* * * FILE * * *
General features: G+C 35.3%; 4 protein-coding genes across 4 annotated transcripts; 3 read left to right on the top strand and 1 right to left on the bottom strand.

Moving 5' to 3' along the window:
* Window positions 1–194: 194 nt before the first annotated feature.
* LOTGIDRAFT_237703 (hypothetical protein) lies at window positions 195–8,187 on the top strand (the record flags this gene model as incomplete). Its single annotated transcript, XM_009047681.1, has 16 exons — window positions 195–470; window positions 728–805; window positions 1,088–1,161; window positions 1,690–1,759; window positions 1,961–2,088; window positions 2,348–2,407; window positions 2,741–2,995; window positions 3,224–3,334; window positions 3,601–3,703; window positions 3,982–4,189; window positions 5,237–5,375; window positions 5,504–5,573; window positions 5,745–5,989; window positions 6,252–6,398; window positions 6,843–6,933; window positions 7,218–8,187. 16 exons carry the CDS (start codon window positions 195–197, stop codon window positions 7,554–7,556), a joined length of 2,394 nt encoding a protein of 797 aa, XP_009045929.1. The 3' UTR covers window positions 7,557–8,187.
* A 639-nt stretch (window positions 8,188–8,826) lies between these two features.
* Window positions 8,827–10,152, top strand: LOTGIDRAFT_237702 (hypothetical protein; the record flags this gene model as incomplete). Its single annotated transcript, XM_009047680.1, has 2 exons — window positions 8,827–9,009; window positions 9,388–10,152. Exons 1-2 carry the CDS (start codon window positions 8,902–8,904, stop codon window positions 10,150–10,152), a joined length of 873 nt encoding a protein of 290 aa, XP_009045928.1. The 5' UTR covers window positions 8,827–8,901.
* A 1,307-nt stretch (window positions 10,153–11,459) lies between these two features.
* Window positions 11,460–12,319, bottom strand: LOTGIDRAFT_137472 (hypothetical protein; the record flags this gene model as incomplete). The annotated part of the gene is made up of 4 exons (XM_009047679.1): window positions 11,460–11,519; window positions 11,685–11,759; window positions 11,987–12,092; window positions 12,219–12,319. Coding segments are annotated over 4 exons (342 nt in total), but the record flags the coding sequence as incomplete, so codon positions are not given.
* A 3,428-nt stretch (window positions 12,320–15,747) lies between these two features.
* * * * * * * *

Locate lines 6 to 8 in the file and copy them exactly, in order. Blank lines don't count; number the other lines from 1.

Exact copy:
* Window positions 8,827–10,152, top strand: LOTGIDRAFT_237702 (hypothetical protein; the record flags this gene model as incomplete). Its single annotated transcript, XM_009047680.1, has 2 exons — window positions 8,827–9,009; window positions 9,388–10,152. Exons 1-2 carry the CDS (start codon window positions 8,902–8,904, stop codon window positions 10,150–10,152), a joined length of 873 nt encoding a protein of 290 aa, XP_009045928.1. The 5' UTR covers window positions 8,827–8,901.
* A 1,307-nt stretch (window positions 10,153–11,459) lies between these two features.
* Window positions 11,460–12,319, bottom strand: LOTGIDRAFT_137472 (hypothetical protein; the record flags this gene model as incomplete). The annotated part of the gene is made up of 4 exons (XM_009047679.1): window positions 11,460–11,519; window positions 11,685–11,759; window positions 11,987–12,092; window positions 12,219–12,319. Coding segments are annotated over 4 exons (342 nt in total), but the record flags the coding sequence as incomplete, so codon positions are not given.